Earlier this month, prominent figures in the realm of college sports gathered on Capitol Hill to advocate for federal name, image, and likeness (NIL) legislation. Currently, one NIL bill has been introduced in the House, and there are multiple other draft bills circulating in both the House and Senate. For example, as previously discussed, one of the House draft bills proposes the establishment of a new regulatory agency to oversee college NIL activities. On the Senate side, Sens. Tommy Tuberville and Joe Manchin have drafted a bill that sheds light on the potential federal NIL rules. The draft Senate bill grants the NCAA greater authority in managing NIL instead of creating a new regulatory body.
While the draft Senate bill encompasses numerous changes, there are several key provisions that could significantly impact the NIL landscape. According to the draft bill, college athletes would be prohibited from entering into NIL deals until they are enrolled at the school and have completed at least one semester of coursework. Additionally, the draft bill introduces a reporting requirement for college athlete NIL deals. Under this provision, college athletes must disclose their contracts to their schools within 30 days of entering into an NIL agreement, including compensation amounts, contract duration, and other details.
The draft also proposes the creation of a trust funded by revenue-generating, college-level tournaments, such as the College Football Playoff and NCAA basketball tournament. This trust would cover travel expenses for athletes’ immediate family members and out-of-pocket medical costs related to injuries sustained during college sports. Managed by the NCAA, the trust would provide coverage for athletes for eight years after their eligibility expires or until they turn 28.
Regarding enforcement under the draft Senate bill, the responsibility primarily falls on the NCAA, which would investigate and ensure compliance. Certain NIL violations would be treated as unfair and deceptive acts under the Federal Trade Commission Act. The NCAA would possess the authority to investigate, audit, and impose penalties, including the revocation of licenses for participation in NIL. Additionally, the NCAA could refer violations to the FTC for further action. Failure by the NCAA to fulfill its obligations under the bill could result in the revocation of its tax-exempt status. Notably, the draft does not expressly categorize college athletes as students rather than employees. The issue of employment status for college athletes has become a highly debated topic, with California being at the forefront of the discussion.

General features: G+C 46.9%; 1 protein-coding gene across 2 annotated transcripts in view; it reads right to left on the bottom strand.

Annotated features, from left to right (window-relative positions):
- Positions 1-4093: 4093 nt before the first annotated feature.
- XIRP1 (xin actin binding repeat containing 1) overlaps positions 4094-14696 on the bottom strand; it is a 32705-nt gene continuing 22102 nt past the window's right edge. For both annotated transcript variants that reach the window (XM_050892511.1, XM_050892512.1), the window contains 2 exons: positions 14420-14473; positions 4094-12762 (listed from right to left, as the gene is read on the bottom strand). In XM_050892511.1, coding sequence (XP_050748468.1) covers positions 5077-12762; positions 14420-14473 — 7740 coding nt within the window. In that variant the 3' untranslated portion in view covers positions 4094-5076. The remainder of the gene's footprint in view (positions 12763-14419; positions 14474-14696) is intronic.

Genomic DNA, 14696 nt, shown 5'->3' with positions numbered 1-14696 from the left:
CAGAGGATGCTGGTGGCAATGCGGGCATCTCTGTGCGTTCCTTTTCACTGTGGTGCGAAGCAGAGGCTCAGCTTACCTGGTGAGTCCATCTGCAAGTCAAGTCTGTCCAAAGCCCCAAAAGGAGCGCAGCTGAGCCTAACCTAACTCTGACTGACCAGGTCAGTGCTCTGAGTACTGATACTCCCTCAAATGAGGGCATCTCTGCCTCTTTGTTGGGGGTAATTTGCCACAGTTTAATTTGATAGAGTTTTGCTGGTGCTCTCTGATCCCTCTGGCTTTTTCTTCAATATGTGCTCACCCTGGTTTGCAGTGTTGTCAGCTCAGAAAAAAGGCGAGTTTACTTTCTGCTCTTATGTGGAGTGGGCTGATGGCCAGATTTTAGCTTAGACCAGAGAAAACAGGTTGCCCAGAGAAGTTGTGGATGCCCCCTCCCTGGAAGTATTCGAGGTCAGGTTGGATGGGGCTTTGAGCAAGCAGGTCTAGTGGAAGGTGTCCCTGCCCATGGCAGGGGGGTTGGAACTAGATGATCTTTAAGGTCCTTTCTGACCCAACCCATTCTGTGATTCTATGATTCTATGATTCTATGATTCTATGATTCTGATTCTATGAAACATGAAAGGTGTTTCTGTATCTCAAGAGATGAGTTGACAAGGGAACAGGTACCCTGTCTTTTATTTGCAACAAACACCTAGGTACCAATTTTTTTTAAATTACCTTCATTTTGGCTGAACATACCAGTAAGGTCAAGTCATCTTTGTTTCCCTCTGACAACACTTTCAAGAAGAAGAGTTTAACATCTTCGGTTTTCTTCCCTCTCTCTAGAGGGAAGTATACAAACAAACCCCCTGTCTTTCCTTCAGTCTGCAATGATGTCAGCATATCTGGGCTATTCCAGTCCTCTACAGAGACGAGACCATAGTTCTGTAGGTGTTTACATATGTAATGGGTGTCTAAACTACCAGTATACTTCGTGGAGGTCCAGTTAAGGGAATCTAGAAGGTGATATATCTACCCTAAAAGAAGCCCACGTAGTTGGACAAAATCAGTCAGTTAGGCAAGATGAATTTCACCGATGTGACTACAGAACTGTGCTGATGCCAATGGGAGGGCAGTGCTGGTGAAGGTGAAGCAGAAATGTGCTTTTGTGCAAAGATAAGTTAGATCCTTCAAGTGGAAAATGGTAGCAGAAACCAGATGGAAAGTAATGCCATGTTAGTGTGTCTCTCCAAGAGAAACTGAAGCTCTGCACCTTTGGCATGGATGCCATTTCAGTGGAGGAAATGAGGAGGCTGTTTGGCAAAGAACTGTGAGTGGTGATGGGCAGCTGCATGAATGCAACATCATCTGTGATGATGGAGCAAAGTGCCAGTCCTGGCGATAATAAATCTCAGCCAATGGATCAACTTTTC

It is important to note that the draft bill is not final and may undergo changes based on feedback from college leaders and other stakeholders. The true impact of this draft in comparison to previous lobbying efforts and other NIL bills remains uncertain, as none of the previous bills have reached full committee debate.
While the NCAA and college leaders continue to push Congress for a federal NIL bill, states are taking matters into their own hands by amending their own NIL laws to gain a competitive edge. Legislatures in Arkansas, Colorado, Missouri, Montana, New York, Texas, and Oklahoma have recently introduced or passed bills that aim to prevent the NCAA and conferences from investigating or penalizing schools for NIL rule violations. It is worth highlighting, that the Texas NIL bill was signed into law on June 10, 2023, and will go into effect on July 1. Given Texas’s influence, other states are likely to take steps to align their own NIL laws with Texas’s provisions, if they have not already done so. As the saying goes, everything is bigger in Texas, and its NIL law will likely have a domino effect on the actions of other states.
Most recently, New York passed an NIL bill that currently awaits the governor’s signature. The New York bill closely resembles the NIL bills passed in Oklahoma and Texas. It includes a provision that is becoming more common in state legislation, which the NCAA aims to quash with the enactment of a federal NIL law. Specifically, the New York bill states that athletic associations, conferences, or other entities with authority over intercollegiate athletics, including the NCAA, cannot hinder a college’s participation in intercollegiate athletics based on a student-athlete’s ability to earn compensation from the use of their name, image, or likeness. Moreover, they cannot take adverse actions against colleges for engaging in protected activities or for involvement in a student-athlete’s NIL. The bill also prevents penalization or prevention of a college’s participation in intercollegiate athletics due to violations of collegiate athletic association rules or regulations regarding a student-athlete’s NIL by individuals or entities supporting or benefiting the college or its athletic programs.
The competition within the NIL landscape is expected to intensify as more states pass their own laws and amendments, while the NCAA continues its pursuit for a federal bill. However, the prospects for a comprehensive federal NIL law gaining sufficient support in the current legislative climate remain uncertain. As the landscape evolves, college sports stakeholders will need to navigate through a complex web of state regulations and closely monitor the progress of any proposed federal legislation.